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'Moscow-Friendly' Kekkonen Chosen Finland's Best President

© Sputnik / Vladimir Akimov / Go to the mediabankFinnish President Urho Kekkonen (L) and General Secretary of the Soviet Union's Communist Party and chairman of the Supreme Soviet presidium Leonid Brezhnev after signing Russian-Finnish documents at the Grand Kremlin Palace
Finnish President Urho Kekkonen (L) and General Secretary of the Soviet Union's Communist Party and chairman of the Supreme Soviet presidium Leonid Brezhnev after signing Russian-Finnish documents at the Grand Kremlin Palace - Sputnik International
Urho Kekkonen, Finland's longest serving president, also known for his friendly relations with the Soviet Union, has been picked by his compatriots as the Nordic nation's best leader.

A poll asking Finns to rank the country's 12 presidents suggested that Urho Kekkonen, whose tenure spanned an unparalleled quarter of a century, is held in the highest regard among the country's residents, followed by incumbent leader Sauli Niinistö, Finnish national broadcaster Yle reported.

Close to half of the respondents (49 percent) picked Kekkonen, who served as the eighth Finnish President between 1956 and 1982.

As the leader of the nation, Kekkonen continued his predecessor Juho Kusti Paasikivi's "active neutrality" line, under which Finland maintained close ties with Moscow and interacted vigorously with the Communist bloc, while simultaneously keeping extensive contacts with NATO members.

​Finland's postwar foreign policy of neutrality and peaceful co-existence was set forth by Paasikivi, who was president from 1946 to 1956. Over his tenure, Kekkonen further elaborated the so-called "Paasikivi-Kekkonen line", emphasizing that Finland should be active rather than passive neutral. This policy, also known derogatorily as "Finlandization," was described by Finnish political cartoonist Kari Suomalainen as "the art of bowing to the East without mooning the West." In 1980, Kekkonen was awarded the Order of Lenin for his efforts to maintain international neutrality and a trusting relationship with the USSR.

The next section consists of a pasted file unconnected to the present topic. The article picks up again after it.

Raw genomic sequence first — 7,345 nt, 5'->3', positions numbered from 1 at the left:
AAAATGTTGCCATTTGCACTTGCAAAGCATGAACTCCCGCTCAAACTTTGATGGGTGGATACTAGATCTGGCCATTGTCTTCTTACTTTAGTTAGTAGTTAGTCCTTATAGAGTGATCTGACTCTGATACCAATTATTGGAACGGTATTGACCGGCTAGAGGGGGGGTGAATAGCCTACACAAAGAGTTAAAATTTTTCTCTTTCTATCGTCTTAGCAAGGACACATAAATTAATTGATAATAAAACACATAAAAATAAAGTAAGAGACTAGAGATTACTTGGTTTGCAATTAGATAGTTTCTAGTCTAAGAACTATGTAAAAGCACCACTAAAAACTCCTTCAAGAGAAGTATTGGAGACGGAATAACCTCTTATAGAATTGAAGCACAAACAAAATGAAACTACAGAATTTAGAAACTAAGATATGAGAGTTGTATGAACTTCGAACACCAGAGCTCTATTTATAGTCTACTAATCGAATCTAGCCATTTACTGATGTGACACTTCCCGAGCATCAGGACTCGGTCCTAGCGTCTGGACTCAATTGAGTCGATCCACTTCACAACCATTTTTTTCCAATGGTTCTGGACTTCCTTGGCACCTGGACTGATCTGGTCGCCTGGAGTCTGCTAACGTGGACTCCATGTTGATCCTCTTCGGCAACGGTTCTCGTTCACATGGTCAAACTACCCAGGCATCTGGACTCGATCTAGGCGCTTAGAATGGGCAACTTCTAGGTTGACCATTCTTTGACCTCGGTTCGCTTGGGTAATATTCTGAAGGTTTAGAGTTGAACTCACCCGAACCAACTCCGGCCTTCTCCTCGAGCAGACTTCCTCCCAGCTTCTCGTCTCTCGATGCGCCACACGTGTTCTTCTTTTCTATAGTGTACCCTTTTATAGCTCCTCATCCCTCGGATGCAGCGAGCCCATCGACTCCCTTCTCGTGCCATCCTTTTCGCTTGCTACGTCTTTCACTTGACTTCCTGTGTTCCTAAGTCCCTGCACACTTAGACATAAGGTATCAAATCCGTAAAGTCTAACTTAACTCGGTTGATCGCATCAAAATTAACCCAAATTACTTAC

​Although debated at home, Kekkonen's bilateral trade policy with Moscow was lucrative for many Finnish businesses, which were invited to the Soviet Union. His tenure saw a period of high sustained economic growth, followed by an increasing integration with the West. Kekkonen was also an early proponent of Finnish participation in European integration.

Finns' choice of Kekkonen was somewhat surprising, as he has been often criticized for sparking various forms of self-control and self-censorship to please Helsinki's vast neighbor, not to mention an authoritarian style of leadership that approached a "personality cult" towards the end of his term. In the post-Soviet era, the policy of "Finlandization" has been subjected to denigrated criticism. Likewise, Kekkonen's deteriorating health in later years, which resulted in delusional thoughts and a failing sense of balance, has been frequently made fun of.

​Incumbent President Sauli Niinistö, first elected in 2012 and now seeking re-election for a second term, was not far behind, harvesting support from 45 percent of the survey respondents. Niinistö is known for his efforts as mediator following the recent cooling of relations between the West and Russia.

​By contrast, Baron Carl Gustaf Mannerheim, who is often regarded as the "father of the nation" for his role in both the Civil War and World War II, only came in fifth with 23 percent of the vote. In a 2004 survey, Mannerheim was voted as the greatest Finn of all time.

READ ALSO: 'A Token of Belonging to the West': Why Finland Is so Fond of Its Swastikas

​He was outstripped by Tarja Halonen, Finland's first woman president, who served from 2000 to 2012. Her two terms in office were marked by high popularity ratings and high-profile work on human rights issues.

Another notable mention, Martti Ahtisaari, Finland's tenth President from 1994 to 2000 and Nobel Peace Prize winner, came in sixth with 21 percent of the vote.

READ ALSO: Deceased Finnish President Supported USSR's Demise 'in the Name of Culture'

The poll interviewed 1,016 respondents between the ages of 18 and 75 from all corners of Finland, with the exception of the Åland Islands. It was commissioned by Finland's Foundation for Municipal Development and carried out between December 1-5, 2017 by the pollster Kantar TNS.

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